Oral Antidiabetic Drugs for Cats - VetLearn.com

Oral Antidiabetic Drugs for Cats - VetLearn.com

Oral Antidiabetic Drugs for Cats - VetLearn.com


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CE<br />

Vol. 23, No. 7 July 2001 633<br />

Article #2 (1.5 contact hours)<br />

Refereed Peer Review<br />


■ Glipizide is the only antidiabetic<br />

agent whose mechanism of<br />

action is directed at the endocrine<br />

pancreas.<br />

■ Acarbose does not reverse any<br />

pathophysiologic derangements<br />

in patients with diabetes. In fact,<br />

the drug is not systemically<br />

absorbed.<br />

■ Of the oral antidiabetic drugs<br />

available <strong>for</strong> cats, glipizide and<br />

acarbose appear to have the<br />

most efficacy and the least<br />

potential <strong>for</strong> toxicity.<br />

<strong>Oral</strong> <strong>Antidiabetic</strong><br />

<strong>Drugs</strong> <strong>for</strong> <strong>Cats</strong><br />

University of Tennessee<br />

Sara M. Cowan, DVM<br />

North Carolina State University<br />

Susan E. Bunch, DVM, PhD, DACVIM<br />

Email <strong>com</strong>ments/questions to<br />

<strong>com</strong>pendium@medimedia.<strong>com</strong><br />

or fax 800-556-3288<br />

ABSTRACT: Diabetes mellitus (DM) is <strong>com</strong>monly diagnosed in cats. In humans, treatment<br />

regimens <strong>for</strong> non–insulin-dependent DM include various <strong>com</strong>binations of dietary modification,<br />

exercise, insulin administration, and one or more oral antidiabetic drugs, which have been extensively<br />

evaluated in humans but not in cats. Glucose toxicity is a phenomenon of chronic hyperglycemia<br />

and must be understood be<strong>for</strong>e interpreting response to any antidiabetic therapy.<br />

This article provides a critical review of the oral antidiabetic drugs glipizide, met<strong>for</strong>min, troglitazone,<br />

and acarbose.<br />

Diabetes mellitus (DM) is a <strong>com</strong>mon endocrine disorder in cats. It is estimated<br />

to affect 1 in 300 cats, 1 with both <strong>for</strong>ms of the disease defined by<br />

the ability of pancreatic beta cells to secrete insulin. 2 Type I DM is characterized<br />

by the destruction of insulin-producing beta cells in the islets of<br />

Langerhans. Type I DM is always insulin dependent; there<strong>for</strong>e, the treatment of<br />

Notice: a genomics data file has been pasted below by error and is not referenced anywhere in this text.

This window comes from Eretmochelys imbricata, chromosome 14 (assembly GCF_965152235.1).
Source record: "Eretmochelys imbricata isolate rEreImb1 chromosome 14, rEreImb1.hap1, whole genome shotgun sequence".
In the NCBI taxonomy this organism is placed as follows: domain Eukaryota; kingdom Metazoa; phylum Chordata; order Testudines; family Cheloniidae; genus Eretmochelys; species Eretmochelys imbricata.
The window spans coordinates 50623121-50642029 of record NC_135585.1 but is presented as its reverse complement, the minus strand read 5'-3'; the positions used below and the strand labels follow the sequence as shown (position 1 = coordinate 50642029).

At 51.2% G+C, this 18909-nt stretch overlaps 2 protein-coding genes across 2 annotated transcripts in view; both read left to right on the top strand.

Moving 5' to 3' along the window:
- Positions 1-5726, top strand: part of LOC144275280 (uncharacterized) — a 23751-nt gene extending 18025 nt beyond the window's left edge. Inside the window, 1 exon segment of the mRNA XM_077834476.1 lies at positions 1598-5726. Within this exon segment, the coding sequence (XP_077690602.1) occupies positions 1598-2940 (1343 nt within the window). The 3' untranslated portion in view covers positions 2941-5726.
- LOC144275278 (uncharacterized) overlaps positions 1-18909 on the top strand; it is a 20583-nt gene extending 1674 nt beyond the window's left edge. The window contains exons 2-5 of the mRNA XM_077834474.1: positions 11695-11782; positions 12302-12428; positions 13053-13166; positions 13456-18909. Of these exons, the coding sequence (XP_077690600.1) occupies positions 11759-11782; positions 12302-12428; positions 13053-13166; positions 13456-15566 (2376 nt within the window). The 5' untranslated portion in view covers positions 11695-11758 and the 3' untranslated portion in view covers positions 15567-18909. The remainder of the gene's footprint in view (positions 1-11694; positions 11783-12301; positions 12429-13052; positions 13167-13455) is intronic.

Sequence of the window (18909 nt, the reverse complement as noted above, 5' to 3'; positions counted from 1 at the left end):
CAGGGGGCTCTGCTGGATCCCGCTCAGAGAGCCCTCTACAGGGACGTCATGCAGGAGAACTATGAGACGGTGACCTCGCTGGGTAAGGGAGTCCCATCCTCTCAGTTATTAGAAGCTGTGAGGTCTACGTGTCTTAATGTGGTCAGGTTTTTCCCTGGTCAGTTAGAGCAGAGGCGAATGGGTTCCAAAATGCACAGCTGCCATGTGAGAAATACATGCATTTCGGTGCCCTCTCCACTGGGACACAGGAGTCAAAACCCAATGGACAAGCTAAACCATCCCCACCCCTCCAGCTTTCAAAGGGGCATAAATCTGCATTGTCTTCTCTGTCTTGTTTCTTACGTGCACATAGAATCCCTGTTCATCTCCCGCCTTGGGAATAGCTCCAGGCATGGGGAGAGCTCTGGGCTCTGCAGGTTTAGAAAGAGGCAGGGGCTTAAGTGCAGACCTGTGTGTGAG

choice is insulin. Type II DM is characterized by defects in glucose-stimulated<br />

insulin secretion by the pancreas and in peripheral tissue sensitivity to and use of<br />

insulin. 3–5 Initially, type II DM is non–insulin-dependent because of the ability<br />

of beta cells to produce some insulin. However, the progression of disease usually<br />

results in insulin dependence. 6<br />

In humans, treatment options <strong>for</strong> type II DM include various <strong>com</strong>binations<br />

of dietary modification, exercise, and administration of one or more oral antidiabetic<br />

drugs with or without insulin. The treatment options <strong>for</strong> type II DM in<br />

cats are not as diverse as those <strong>for</strong> humans <strong>for</strong> the following reasons:<br />

■ It is difficult to discern in cats whether DM is insulin dependent, and most<br />

cats are treated as insulin-dependent diabetics.<br />

■ Diabetic cats with finicky appetites may be difficult to manage with dietary<br />

changes.<br />

■ <strong>Oral</strong> antidiabetic drugs have not been extensively evaluated in cats. (Nevertheless,<br />

understanding their possible role in treating feline diabetics is important<br />

<strong>for</strong> veterinarians. Use of these drugs in cats may be<strong>com</strong>e more <strong>com</strong>monplace,<br />

and clients often have questions regarding their use.)

634 Small Animal/Exotics Compendium July 2001<br />

(A) Glipizide<br />

K +<br />

(B)<br />

K +<br />

K +<br />

K +<br />

K +<br />

Closes ATP – K + channel<br />

I<br />

(E) Exocytosis of vesicles<br />

Insulin leaves the pancreas to portal vein<br />

In general, oral antidiabetic drugs act by stimulating<br />

insulin secretion, decreasing hepatic gluconeogenesis,<br />

or improving muscle and adipose tissue sensitivity to<br />

insulin. Because type II DM is a progressive disease 7<br />

that ultimately requires insulin injections and/or multiple<br />

drug therapies, careful patient selection is essential<br />

<strong>for</strong> these drugs to be used successfully.<br />

Due to the high incidence of diabetes, diabetic <strong>com</strong>plications,<br />

problems with long-term insulin use, and<br />